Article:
“Does McCain Owe Mea Culpa To POWS & MIAS?” is the current column, now on The Unz Review, America’s smartest webzine. An excerpt:
“It’s the beginning of the end for Donald Trump.” “It disqualifies him as a presidential candidate.” “This is the end of his run.” So crowed the political operatives looking to take down Mr. Trump, and by so doing, protect the political status quo and ease themselves into positions of greater power. The egos in the anchor’s chair and the pundits opposite chimed in: “He’ll make the more serious candidates look more serious,” predicted the next Michael Oakeshott and favorite imbecile, S. E. Cupp.
The Donald is in the dock for desecrating one of the political establishment’s most sacred cows: Sen. John McCain. Speaking at a forum in Iowa, the popular presidential hopeful said these sagacious things about the Republican from Arizona:
“[McCain’s] not a war hero. He is a war hero because he was captured. I like people that weren’t captured, okay?” (On the same occasion, Trump ventured that he was not particularly for the Vietnam War, a position that should endear him to principled libertarians.)
Not only does Donald Trump not owe Sen. McCain an apology; McCain likely owes mea culpa to Trump—and to the very many Vietnam veterans and their families whom he is alleged to have betrayed.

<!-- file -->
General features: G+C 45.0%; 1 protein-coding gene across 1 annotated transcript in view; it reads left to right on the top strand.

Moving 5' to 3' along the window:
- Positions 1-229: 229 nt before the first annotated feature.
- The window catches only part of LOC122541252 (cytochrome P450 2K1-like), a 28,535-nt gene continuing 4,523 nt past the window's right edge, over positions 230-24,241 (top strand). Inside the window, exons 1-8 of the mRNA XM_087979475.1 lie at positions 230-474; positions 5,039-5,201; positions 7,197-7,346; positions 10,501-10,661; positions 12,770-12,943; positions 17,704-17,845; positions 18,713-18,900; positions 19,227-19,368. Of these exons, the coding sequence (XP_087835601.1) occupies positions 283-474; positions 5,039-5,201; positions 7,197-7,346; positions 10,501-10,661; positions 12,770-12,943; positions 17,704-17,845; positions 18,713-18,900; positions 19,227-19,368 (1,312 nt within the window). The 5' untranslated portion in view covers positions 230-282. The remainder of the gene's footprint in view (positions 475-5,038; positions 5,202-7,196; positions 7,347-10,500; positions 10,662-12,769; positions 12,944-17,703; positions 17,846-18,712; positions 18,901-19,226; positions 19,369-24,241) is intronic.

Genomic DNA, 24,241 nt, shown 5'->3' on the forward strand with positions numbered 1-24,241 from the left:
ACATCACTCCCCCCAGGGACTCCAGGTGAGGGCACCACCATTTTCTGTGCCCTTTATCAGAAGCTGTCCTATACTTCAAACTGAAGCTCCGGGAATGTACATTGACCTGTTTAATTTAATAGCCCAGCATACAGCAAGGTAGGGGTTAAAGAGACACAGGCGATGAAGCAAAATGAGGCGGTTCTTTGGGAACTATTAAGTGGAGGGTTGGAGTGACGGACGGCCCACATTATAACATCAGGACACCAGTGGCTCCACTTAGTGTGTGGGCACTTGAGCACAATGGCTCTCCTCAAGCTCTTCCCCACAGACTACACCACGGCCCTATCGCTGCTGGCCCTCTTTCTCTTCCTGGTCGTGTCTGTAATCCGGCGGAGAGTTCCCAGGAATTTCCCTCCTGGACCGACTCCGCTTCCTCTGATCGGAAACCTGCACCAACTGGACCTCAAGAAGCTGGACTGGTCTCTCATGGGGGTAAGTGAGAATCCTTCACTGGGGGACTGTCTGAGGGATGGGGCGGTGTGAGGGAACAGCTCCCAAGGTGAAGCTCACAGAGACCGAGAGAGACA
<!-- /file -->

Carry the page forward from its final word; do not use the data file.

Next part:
Yes, the heroic prisoner-of-war pedigree upon which McCain has established his career and credibility is probably a myth.
For our purposes, the story begins with Sydney Schanberg, back in the days before American journalism became a circle jerk of power brokers.
Mr. Schanberg is one of “America’s most eminent journalists.” “For his accounts of the fall of Cambodia to the Khmer Rouge in 1975,” Schanberg “was awarded the Pulitzer Prize for international reporting ‘at great risk.’ He is also the recipient of many other awards–including two George Polk awards, two Overseas Press Club awards and the Sigma Delta Chi prize for distinguished journalism.” Schanberg’s byline at The Nation magazine further reveals that:
The 1984 movie, The Killing Fields [watch it!], which won several Academy Awards, was based on his book ‘The Death and Life of Dith Pran’–a memoir of his experiences covering the war in Cambodia for the New York Times and of his relationship with his Cambodian colleague, Dith Pran.
Schanberg is also the author of a “remarkable 8,000-word exposé”: “McCain and the POW Cover-Up.” Here follow the opening paragraphs. They provide a précis of the forensic evidence collected by Schanberg against McCain as ally of Vietnam War POWs and men missing inaction …
Read on. “Does McCain Owe A Mea Culpa To POWS & MIAS?” is now on The Unz Review.